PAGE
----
The federal Food and Drug Administration barred Bisphenol A (BPA) in baby bottles and children’s cups in June 2012 but it is still prevalent in food packaging and in our bodies. In fact, BPA is found in detectable levels in 93% of Americans over the age of six according to the Centers for Disease Control and Prevention. In this article we’ll cover what it is, where to find it, and easy ways to avoid it.
So, what the heck is BPA?…
It was first synthesized in 1891 and has become a key building block of plastics from polycarbonate to polyester. In the U.S. alone, more than 2.3 billion pounds is manufactured annually.
How it gets in your body…
That number makes a lot of sense when you factor in that it’s found in common products most of us have in our homes like hard plastic water bottles, food containers, canned food and soda/beer cans. The BPA leaches from the plastic containers and linings of canned goods into the food inside and then we ingest it.
In 2011, researchers at the Harvard School of Public Health determined that volunteers who ate a single serving of canned soup a day for five days had ten times the amount of BPA in their bodies compared to when they ate fresh soup daily.
Higher temperatures such as those achieved by microwaving, using the dishwasher, or leaving plastic water bottles in a hot car can increase the rate of leaching by as much as 55%.
Why it’s dangerous…
You’ve probably noticed an increase in products labeled “BPA free” in recent years as more and more people become aware of the dangers. BPA is a known hormone disruptor, even in small amounts, due to its estrogen mimicking effects in the body.
BPA exposure has been linked to:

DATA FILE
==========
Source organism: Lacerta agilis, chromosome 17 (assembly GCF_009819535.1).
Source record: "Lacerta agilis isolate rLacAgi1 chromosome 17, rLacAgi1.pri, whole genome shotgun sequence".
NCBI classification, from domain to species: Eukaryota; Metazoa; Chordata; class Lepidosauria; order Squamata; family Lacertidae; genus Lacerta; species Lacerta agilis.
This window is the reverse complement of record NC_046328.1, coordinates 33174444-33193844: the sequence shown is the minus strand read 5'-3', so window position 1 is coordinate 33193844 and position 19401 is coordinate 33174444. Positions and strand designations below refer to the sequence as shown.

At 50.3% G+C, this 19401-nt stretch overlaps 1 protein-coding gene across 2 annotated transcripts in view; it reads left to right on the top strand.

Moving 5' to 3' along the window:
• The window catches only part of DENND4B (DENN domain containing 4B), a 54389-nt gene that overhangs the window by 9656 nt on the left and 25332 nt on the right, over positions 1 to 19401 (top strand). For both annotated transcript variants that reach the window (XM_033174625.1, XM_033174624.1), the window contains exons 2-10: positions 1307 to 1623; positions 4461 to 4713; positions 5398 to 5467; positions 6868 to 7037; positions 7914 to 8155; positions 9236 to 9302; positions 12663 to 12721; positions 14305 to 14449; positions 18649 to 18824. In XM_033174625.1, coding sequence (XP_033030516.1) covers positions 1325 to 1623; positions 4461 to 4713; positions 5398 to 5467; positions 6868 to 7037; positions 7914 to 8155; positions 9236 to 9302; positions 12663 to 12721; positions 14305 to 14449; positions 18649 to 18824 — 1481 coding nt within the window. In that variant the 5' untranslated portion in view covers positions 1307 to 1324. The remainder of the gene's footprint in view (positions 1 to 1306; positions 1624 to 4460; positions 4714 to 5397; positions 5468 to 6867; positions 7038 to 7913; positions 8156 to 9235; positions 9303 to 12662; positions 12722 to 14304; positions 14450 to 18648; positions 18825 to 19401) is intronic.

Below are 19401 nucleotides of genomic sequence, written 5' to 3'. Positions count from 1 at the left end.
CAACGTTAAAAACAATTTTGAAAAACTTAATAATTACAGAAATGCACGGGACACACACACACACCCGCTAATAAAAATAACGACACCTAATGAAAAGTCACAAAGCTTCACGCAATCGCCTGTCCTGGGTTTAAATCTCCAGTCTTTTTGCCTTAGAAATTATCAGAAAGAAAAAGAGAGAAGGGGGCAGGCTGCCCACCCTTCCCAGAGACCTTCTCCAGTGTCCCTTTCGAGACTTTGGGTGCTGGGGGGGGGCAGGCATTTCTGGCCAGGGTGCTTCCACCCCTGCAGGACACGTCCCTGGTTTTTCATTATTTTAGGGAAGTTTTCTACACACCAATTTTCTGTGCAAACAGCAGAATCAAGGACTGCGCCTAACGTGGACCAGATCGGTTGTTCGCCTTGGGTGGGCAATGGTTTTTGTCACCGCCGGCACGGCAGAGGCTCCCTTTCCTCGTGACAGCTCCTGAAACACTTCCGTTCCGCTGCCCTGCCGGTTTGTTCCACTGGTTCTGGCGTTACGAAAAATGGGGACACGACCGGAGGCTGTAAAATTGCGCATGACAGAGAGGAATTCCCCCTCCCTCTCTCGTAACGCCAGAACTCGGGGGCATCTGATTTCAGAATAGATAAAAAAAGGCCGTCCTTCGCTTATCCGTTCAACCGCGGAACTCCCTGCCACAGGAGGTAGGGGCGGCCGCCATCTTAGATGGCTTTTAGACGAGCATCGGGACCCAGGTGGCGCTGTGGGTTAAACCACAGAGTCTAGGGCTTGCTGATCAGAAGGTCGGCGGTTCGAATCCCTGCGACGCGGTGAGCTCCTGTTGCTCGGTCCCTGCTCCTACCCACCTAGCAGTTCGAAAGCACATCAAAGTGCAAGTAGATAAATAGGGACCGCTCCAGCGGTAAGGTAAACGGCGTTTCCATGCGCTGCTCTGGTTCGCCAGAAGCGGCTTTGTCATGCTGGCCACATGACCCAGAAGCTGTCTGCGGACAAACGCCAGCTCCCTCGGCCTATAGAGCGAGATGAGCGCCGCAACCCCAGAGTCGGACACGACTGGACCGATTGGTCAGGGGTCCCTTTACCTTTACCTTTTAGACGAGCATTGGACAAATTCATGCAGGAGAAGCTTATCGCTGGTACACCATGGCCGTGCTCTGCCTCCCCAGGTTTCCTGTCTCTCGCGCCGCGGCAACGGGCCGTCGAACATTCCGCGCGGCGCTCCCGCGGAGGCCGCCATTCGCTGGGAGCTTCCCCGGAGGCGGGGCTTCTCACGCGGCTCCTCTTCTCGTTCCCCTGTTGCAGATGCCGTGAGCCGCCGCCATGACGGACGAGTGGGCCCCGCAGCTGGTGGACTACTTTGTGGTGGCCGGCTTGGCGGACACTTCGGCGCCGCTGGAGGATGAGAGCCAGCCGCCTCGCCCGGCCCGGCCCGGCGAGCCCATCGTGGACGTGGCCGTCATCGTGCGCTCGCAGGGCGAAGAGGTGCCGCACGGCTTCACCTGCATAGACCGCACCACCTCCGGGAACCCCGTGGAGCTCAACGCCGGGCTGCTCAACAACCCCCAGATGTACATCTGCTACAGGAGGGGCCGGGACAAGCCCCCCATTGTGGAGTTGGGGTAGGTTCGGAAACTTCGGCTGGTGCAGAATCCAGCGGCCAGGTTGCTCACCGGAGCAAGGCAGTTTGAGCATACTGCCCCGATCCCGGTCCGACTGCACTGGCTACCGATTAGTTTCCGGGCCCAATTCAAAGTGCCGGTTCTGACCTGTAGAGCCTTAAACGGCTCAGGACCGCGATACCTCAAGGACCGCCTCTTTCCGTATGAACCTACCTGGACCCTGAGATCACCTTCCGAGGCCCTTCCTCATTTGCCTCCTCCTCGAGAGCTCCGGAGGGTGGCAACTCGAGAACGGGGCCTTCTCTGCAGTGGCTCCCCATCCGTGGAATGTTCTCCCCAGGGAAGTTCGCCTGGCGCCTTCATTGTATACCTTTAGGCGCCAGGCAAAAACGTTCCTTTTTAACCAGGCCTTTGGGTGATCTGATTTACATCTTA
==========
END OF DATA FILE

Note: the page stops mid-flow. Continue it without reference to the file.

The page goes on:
• Low sperm count
• Heart disease
• Changes in brain development
• Predisposition to breast and prostrate cancer
Is “BPA free” a safe alternative?
Good question. When scientists conducted lab tests on more than 20 top-brand baby bottles along with more than 450 plastic food and beverage-packages, virtually all leached chemicals that acted like the hormone estrogen, even though many were free of BPA. Minimizing your plastic exposure is really the best bet and it’s not as hard or expensive as it sounds.
How to decrease your exposure…
- Avoid canned foods when possible by substituting non-canned variations from the frozen/bulk section or in tetra-pak containers (the cardboard box)
- Look for canned food with BPA-free liners. There are several brands that have committed to BPA free liners such as: EcoFish, VitalChoice, Wild Planet, Eden Organic (beans only)
- Buy beverages like sodas or beer in glass
- Buy your tomatoes in glass jars or a tetra-pak (acidity increases BPA leaching)
Food Storage Ideas:
- Swap out your plastic food storage containers for glass ones and avoid food contact with plastic lids – you can get a starter set for just over $20
- Drink tap water or buy a reusable stainless steel/glass water bottle as opposed to plastic bottled water
- Avoid microwaving and dishwashing plastic containers
- Swap out plastic baby bottles/cups for glass or stainless varieties – common brands are Pura Stainless, Lifefactory, and EvenFlo but there are many more if you do a search.
Other ways to reduce exposure:
- Switch your plastic coffee-maker for a French press or ceramic drip
- Use real metal utensils instead of plastic – including those you cook with like spatulas and big spoons
- Avoid food packaging with recycle codes 3 or 7
- Say no to receipts when possible (many are coated with BPA)
- Instead of looking for BPA free, simply avoid plastics when you can help it (especially anything that touches your food)
The bottom line…
While it may not be possible to eliminate BPA from your life entirely, decreasing the amount that comes into contact with your food will decrease BPA in your body and family in a big way. BPA will exit your system pretty quickly (in hours or days). The trick is to quit letting it back in. You got this!